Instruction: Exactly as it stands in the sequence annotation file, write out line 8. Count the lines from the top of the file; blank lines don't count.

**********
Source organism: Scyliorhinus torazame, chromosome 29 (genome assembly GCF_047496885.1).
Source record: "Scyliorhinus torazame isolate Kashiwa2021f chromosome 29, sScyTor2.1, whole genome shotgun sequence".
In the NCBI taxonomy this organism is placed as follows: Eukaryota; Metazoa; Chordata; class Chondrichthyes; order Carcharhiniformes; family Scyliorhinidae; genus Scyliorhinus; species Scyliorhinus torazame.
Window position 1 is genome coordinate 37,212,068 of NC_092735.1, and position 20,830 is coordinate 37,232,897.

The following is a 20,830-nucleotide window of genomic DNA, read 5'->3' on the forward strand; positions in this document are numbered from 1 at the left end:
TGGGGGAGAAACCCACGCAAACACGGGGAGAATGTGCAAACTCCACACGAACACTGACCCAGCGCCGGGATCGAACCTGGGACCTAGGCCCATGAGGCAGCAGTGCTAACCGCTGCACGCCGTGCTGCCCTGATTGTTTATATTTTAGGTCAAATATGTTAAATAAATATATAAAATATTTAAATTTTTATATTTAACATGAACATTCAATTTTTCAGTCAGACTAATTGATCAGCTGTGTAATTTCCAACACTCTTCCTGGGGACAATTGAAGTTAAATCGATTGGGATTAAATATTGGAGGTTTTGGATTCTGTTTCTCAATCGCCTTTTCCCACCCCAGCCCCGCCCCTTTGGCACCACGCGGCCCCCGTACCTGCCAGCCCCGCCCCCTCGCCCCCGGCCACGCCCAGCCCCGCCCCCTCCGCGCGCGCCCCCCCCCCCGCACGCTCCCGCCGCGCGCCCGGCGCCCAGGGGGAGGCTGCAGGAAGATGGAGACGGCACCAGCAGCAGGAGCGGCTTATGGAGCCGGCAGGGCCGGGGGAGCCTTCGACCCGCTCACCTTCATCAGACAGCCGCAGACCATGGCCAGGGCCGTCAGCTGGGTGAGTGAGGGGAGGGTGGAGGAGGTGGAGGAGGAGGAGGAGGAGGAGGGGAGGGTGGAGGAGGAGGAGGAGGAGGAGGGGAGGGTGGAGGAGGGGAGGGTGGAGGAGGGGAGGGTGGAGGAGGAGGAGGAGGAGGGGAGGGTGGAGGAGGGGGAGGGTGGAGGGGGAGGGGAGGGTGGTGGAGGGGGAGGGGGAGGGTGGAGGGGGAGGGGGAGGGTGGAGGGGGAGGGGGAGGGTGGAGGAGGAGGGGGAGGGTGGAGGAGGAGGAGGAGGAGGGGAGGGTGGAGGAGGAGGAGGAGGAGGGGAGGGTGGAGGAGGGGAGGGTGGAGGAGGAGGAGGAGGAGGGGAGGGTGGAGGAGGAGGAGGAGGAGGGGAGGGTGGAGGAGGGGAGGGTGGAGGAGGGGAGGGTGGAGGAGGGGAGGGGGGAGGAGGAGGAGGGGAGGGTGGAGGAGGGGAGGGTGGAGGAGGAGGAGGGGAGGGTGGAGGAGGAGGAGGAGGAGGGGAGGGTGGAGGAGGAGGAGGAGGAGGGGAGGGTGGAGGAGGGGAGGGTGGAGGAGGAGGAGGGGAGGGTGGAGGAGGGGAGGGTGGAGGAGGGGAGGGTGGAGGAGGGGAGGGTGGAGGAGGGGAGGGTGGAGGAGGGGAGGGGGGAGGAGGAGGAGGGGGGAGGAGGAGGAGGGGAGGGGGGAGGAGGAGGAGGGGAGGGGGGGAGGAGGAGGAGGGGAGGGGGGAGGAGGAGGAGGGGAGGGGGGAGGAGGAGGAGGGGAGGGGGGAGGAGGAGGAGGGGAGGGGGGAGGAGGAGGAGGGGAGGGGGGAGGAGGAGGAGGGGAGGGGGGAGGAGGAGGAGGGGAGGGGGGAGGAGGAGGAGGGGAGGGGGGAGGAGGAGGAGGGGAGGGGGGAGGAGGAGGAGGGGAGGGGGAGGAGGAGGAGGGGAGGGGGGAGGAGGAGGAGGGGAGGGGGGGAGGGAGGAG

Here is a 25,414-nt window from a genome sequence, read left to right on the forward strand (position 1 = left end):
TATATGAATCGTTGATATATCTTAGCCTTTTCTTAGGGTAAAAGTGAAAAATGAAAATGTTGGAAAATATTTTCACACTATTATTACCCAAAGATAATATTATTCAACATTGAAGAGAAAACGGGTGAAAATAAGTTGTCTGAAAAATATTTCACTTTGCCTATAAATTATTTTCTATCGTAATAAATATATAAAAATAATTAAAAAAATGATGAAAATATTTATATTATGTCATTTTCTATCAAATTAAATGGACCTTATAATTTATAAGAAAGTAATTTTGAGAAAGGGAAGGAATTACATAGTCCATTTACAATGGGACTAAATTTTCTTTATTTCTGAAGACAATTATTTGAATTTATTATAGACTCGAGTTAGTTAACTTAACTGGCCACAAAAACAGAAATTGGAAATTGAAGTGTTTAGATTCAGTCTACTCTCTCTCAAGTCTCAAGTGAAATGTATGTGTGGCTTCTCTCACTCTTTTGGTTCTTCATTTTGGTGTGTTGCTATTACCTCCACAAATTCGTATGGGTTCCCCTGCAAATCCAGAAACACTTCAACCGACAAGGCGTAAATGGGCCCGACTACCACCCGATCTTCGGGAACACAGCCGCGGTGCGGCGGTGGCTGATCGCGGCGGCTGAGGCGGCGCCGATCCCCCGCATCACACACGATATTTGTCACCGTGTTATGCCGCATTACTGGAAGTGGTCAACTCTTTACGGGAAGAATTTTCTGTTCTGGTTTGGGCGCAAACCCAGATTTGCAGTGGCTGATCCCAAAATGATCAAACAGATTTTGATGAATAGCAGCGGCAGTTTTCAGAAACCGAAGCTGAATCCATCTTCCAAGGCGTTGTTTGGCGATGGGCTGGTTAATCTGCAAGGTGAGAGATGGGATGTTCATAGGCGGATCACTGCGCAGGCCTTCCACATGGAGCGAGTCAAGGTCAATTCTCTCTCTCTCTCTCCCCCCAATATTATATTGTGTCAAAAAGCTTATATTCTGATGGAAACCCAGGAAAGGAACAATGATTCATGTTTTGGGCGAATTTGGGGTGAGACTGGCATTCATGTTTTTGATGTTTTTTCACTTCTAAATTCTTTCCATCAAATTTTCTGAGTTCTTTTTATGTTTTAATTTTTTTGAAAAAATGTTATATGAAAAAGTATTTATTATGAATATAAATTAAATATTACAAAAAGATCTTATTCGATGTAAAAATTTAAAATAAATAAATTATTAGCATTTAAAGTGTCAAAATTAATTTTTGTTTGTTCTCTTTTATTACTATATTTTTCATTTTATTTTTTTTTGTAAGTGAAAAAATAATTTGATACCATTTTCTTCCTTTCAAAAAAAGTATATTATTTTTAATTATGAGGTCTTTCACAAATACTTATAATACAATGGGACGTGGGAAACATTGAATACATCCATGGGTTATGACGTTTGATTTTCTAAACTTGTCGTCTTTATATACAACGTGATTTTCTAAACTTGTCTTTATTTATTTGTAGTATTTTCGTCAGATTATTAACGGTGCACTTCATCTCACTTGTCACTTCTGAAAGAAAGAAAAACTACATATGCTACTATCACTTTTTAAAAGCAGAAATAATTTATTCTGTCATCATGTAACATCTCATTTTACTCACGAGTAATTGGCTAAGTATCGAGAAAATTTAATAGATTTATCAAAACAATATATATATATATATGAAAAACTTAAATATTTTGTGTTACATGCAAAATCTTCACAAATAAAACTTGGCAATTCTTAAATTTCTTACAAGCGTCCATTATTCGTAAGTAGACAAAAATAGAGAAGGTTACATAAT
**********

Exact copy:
TATATGAATCGTTGATATATCTTAGCCTTTTCTTAGGGTAAAAGTGAAAAATGAAAATGTTGGAAAATATTTTCACACTATTATTACCCAAAGATAATATTATTCAACATTGAAGAGAAAACGGGTGAAAATAAGTTGTCTGAAAAATATTTCACTTTGCCTATAAATTATTTTCTATCGTAATAAATATATAAAAATAATTAAAAAAATGATGAAAATATTTATATTATGTCATTTTCTATCAAATTAAATGGACCTTATAATTTATAAGAAAGTAATTTTGAGAAAGGGAAGGAATTACATAGTCCATTTACAATGGGACTAAATTTTCTTTATTTCTGAAGACAATTATTTGAATTTATTATAGACTCGAGTTAGTTAACTTAACTGGCCACAAAAACAGAAATTGGAAATTGAAGTGTTTAGATTCAGTCTACTCTCTCTCAAGTCTCAAGTGAAATGTATGTGTGGCTTCTCTCACTCTTTTGGTTCTTCATTTTGGTGTGTTGCTATTACCTCCACAAATTCGTATGGGTTCCCCTGCAAATCCAGAAACACTTCAACCGACAAGGCGTAAATGGGCCCGACTACCACCCGATCTTCGGGAACACAGCCGCGGTGCGGCGGTGGCTGATCGCGGCGGCTGAGGCGGCGCCGATCCCCCGCATCACACACGATATTTGTCACCGTGTTATGCCGCATTACTGGAAGTGGTCAACTCTTTACGGGAAGAATTTTCTGTTCTGGTTTGGGCGCAAACCCAGATTTGCAGTGGCTGATCCCAAAATGATCAAACAGATTTTGATGAATAGCAGCGGCAGTTTTCAGAAACCGAAGCTGAATCCATCTTCCAAGGCGTTGTTTGGCGATGGGCTGGTTAATCTGCAAGGTGAGAGATGGGATGTTCATAGGCGGATCACTGCGCAGGCCTTCCACATGGAGCGAGTCAAGGTCAATTCTCTCTCTCTCTCTCCCCCCAATATTATATTGTGTCAAAAAGCTTATATTCTGATGGAAACCCAGGAAAGGAACAATGATTCATGTTTTGGGCGAATTTGGGGTGAGACTGGCATTCATGTTTTTGATGTTTTTTCACTTCTAAATTCTTTCCATCAAATTTTCTGAGTTCTTTTTATGTTTTAATTTTTTTGAAAAAATGTTATATGAAAAAGTATTTATTATGAATATAAATTAAATATTACAAAAAGATCTTATTCGATGTAAAAATTTAAAATAAATAAATTATTAGCATTTAAAGTGTCAAAATTAATTTTTGTTTGTTCTCTTTTATTACTATATTTTTCATTTTATTTTTTTTTGTAAGTGAAAAAATAATTTGATACCATTTTCTTCCTTTCAAAAAAAGTATATTATTTTTAATTATGAGGTCTTTCACAAATACTTATAATACAATGGGACGTGGGAAACATTGAATACATCCATGGGTTATGACGTTTGATTTTCTAAACTTGTCGTCTTTATATACAACGTGATTTTCTAAACTTGTCTTTATTTATTTGTAGTATTTTCGTCAGATTATTAACGGTGCACTTCATCTCACTTGTCACTTCTGAAAGAAAGAAAAACTACATATGCTACTATCACTTTTTAAAAGCAGAAATAATTTATTCTGTCATCATGTAACATCTCATTTTACTCACGAGTAATTGGCTAAGTATCGAGAAAATTTAATAGATTTATCAAAACAATATATATATATATATGAAAAACTTAAATATTTTGTGTTACATGCAAAATCTTCACAAATAAAACTTGGCAATTCTTAAATTTCTTACAAGCGTCCATTATTCGTAAGTAGACAAAAATAGAGAAGGTTACATAAT